How could this young lady need a heart transplant? This was my first thought when I walked into the Emergency Room to see Jakeina for the first time. Had it not been for the IV pump she carried I would have thought I was in the wrong room.
Jakeina and her family had been called to Chapel Hill from their home in Rose Hill for a potential heart and kidney transplant. Unfortunately, the transplant did not proceed and Jakeina had to return home. Jakeina had been born with an inherited heart disorder that causes it to fail. At four months of age, Jakeina underwent her first heart transplant by Dr. Michael Mill, the Director of Pediatric Cardiac Surgery at UNC. She recovered quickly and, for sixteen years, lived a normal life. She joined a dance club, played volleyball, tennis, and soccer, and enjoyed her childhood in a near normal way.
She underwent successful retransplantation of her heart and twelve hours later had a new kidney transplanted.
However, over the last three months, Jakeina had found herself more short of breath. Her cardiologist at UNC, Dr. Elman Frantz,, discovered that her transplanted heart had begun to fail due to chronic rejection. Additionally, the medication she had been taking for so long had caused her kidneys to begin to fail. Jakeina needed another heart transplant and this time a kidney transplant. On June 15, Jakeina was called back to Chapel Hill. She underwent successful retransplantation of her heart and twelve hours later had a new kidney transplanted.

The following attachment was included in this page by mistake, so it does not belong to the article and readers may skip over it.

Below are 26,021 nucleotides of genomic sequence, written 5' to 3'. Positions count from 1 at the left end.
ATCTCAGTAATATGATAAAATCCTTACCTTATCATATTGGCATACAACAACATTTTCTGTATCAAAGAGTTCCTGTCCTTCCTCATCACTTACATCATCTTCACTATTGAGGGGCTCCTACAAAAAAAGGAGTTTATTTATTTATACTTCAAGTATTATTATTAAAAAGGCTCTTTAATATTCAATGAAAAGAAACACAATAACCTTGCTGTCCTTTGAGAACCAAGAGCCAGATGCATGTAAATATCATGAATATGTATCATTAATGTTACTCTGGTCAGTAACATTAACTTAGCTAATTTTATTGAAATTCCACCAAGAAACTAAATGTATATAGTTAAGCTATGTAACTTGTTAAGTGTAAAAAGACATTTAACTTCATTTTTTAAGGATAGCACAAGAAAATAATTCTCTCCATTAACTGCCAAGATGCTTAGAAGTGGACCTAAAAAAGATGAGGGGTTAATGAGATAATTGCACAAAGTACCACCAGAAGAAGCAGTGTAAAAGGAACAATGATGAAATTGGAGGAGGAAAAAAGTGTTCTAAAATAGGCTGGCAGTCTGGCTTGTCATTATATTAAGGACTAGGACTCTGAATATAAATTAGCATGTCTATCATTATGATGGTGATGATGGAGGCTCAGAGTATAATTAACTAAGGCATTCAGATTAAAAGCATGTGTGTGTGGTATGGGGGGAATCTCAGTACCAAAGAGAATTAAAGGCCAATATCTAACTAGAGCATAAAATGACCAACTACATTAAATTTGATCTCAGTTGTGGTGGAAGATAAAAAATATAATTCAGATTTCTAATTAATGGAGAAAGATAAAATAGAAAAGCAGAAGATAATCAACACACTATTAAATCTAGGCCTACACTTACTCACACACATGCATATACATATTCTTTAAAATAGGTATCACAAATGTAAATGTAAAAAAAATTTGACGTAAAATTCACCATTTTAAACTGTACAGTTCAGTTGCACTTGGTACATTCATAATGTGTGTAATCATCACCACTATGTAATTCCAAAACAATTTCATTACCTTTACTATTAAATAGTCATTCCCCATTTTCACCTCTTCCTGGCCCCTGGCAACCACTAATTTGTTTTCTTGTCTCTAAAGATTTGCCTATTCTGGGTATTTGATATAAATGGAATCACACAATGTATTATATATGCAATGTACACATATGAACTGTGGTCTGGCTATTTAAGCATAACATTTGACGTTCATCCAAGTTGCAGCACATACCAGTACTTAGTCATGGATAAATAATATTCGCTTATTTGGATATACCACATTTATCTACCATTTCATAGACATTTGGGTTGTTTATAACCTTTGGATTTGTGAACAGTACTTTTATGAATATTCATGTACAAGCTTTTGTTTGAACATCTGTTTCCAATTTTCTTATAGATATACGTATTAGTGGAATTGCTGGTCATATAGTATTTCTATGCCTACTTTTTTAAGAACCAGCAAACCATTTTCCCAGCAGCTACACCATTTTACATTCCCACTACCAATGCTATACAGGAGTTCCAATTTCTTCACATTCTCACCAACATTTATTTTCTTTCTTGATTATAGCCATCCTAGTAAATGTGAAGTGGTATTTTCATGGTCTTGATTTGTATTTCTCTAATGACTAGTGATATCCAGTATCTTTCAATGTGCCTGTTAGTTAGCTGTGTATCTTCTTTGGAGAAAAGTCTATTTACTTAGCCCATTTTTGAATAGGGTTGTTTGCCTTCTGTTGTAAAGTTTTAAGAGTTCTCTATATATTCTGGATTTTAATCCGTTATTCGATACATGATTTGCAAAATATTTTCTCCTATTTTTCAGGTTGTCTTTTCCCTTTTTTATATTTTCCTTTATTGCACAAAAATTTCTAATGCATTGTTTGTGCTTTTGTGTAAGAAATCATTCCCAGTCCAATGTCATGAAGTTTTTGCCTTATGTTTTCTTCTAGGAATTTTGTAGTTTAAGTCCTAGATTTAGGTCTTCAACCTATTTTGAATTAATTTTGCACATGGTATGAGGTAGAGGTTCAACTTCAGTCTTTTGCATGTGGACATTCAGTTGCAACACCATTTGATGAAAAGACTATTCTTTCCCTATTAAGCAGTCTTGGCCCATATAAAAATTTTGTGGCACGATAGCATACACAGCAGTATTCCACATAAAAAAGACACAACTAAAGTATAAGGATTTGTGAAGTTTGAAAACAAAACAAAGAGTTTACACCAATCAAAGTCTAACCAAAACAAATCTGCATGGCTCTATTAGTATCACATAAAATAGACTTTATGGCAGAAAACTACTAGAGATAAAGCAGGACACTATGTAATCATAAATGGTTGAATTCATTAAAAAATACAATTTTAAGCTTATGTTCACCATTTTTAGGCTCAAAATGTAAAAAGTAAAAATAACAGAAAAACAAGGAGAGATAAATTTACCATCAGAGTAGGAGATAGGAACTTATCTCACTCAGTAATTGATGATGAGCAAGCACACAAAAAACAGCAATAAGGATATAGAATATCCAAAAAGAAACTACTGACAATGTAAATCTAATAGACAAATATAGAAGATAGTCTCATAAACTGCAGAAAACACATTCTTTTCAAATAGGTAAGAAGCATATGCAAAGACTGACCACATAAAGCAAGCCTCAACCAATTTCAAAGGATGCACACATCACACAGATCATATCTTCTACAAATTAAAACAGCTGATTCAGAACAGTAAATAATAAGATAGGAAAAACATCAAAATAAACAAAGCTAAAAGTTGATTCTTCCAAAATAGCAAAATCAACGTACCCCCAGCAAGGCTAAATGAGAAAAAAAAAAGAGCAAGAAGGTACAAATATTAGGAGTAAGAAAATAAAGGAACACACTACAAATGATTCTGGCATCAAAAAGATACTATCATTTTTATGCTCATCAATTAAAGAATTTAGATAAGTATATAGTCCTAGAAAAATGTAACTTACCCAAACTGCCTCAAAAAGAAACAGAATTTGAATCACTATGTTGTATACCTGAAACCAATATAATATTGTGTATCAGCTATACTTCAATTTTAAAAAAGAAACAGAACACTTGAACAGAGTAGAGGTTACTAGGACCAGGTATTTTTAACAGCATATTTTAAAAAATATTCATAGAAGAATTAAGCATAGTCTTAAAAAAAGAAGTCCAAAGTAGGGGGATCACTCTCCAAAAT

As was expected, she recovered quickly and before long was roaming the halls with her younger brother and mother. Before returning home, she was visited by the UNC volleyball team and their head coach. They were each one inspired by Jakeina’s attitude and enthusiasm about returning home and playing volleyball again. In fact, she has a special invitation to participate in the UNC volleyball camp this summer. God has blessed Jakeina with not one, but two, heart transplants.
She is an example of courage and determination to her friends, her family, and to UNC.
Andy C. Kiser, MD, is Chief of the Division of Cardiothoracic Surgery.